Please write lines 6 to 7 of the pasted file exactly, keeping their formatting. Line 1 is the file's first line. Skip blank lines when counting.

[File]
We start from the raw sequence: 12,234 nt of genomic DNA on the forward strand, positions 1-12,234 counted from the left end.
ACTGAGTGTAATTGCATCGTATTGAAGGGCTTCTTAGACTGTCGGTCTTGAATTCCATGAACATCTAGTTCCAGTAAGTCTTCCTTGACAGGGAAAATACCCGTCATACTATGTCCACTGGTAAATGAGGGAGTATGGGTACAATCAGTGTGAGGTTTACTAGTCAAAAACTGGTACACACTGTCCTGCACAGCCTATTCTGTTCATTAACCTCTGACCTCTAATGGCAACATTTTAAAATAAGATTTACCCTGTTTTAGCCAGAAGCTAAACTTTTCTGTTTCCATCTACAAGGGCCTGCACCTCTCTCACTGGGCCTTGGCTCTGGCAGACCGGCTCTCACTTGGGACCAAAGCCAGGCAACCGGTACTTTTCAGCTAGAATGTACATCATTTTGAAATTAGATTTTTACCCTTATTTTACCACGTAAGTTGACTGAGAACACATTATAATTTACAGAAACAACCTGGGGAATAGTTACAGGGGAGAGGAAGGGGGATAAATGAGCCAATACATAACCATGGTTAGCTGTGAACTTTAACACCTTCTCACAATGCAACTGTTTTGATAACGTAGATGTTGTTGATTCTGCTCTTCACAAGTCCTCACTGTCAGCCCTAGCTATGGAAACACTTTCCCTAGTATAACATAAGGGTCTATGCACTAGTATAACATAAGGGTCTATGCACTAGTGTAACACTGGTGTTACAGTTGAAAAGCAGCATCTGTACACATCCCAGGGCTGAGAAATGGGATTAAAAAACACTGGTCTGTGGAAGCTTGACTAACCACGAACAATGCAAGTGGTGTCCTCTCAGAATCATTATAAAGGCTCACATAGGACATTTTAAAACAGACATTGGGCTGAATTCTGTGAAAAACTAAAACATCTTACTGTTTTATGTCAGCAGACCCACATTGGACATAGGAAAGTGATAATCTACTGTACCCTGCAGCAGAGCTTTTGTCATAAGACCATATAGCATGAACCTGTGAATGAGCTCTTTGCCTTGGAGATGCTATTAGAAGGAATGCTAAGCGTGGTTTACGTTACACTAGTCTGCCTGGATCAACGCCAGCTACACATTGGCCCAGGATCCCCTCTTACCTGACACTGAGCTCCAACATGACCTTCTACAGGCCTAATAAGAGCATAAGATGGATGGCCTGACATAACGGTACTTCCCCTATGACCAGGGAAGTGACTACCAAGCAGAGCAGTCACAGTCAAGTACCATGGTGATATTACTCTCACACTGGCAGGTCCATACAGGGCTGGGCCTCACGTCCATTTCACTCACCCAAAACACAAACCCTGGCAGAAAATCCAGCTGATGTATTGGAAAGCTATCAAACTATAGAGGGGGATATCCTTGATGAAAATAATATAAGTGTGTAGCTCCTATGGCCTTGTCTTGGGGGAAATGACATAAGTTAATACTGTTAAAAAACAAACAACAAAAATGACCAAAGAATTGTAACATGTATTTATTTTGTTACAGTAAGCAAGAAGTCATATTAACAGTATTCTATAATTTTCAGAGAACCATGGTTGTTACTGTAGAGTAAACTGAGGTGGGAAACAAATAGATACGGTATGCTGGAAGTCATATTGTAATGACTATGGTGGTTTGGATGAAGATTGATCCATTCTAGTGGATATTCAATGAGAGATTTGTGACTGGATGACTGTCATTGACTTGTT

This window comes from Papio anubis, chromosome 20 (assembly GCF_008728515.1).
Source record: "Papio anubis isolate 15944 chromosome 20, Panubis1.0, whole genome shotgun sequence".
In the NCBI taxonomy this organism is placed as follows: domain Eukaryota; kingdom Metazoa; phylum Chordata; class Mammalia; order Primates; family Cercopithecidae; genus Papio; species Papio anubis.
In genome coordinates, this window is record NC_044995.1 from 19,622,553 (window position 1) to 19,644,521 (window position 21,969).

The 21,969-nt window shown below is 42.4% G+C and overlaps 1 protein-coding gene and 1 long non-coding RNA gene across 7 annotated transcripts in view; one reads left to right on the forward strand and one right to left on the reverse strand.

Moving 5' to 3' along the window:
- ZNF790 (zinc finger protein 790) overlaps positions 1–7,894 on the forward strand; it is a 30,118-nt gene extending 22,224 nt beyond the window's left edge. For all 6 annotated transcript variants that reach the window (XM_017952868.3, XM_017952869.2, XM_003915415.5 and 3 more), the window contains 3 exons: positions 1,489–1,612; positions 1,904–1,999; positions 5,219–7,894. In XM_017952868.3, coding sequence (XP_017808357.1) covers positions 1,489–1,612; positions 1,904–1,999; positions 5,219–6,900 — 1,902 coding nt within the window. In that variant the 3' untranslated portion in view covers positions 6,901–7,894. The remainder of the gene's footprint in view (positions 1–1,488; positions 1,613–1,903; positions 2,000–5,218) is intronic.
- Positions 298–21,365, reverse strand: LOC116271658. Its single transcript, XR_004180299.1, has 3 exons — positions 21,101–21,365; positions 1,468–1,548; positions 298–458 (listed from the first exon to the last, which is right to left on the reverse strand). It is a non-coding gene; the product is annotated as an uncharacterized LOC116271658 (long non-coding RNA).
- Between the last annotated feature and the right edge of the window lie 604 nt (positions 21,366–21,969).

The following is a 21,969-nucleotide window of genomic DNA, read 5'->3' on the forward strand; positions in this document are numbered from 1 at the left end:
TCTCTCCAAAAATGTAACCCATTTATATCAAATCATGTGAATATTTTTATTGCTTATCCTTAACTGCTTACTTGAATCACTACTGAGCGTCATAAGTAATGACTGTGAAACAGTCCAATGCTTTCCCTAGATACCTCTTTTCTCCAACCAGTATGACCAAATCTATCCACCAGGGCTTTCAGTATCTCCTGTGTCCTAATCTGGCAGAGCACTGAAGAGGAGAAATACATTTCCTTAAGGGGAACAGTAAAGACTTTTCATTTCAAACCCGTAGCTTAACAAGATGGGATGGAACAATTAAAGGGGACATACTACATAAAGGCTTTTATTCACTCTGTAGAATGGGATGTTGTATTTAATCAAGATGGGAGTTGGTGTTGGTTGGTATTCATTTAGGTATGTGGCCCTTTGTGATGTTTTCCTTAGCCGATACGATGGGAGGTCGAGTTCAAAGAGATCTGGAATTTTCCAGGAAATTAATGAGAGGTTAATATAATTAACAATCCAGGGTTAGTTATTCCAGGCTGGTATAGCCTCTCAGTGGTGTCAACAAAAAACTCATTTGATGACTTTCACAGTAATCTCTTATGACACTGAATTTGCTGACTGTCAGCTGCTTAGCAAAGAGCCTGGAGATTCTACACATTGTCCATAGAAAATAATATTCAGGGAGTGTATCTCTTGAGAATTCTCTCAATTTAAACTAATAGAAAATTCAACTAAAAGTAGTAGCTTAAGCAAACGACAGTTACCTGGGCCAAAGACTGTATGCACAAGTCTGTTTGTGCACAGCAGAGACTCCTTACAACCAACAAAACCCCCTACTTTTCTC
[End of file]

In genome coordinates, this window is record NC_044995.1 from 19,622,553 (window position 1) to 19,644,521 (window position 21,969).

The 21,969-nt window shown below is 42.4% G+C and overlaps 1 protein-coding gene and 1 long non-coding RNA gene across 7 annotated transcripts in view; one reads left to right on the forward strand and one right to left on the reverse strand.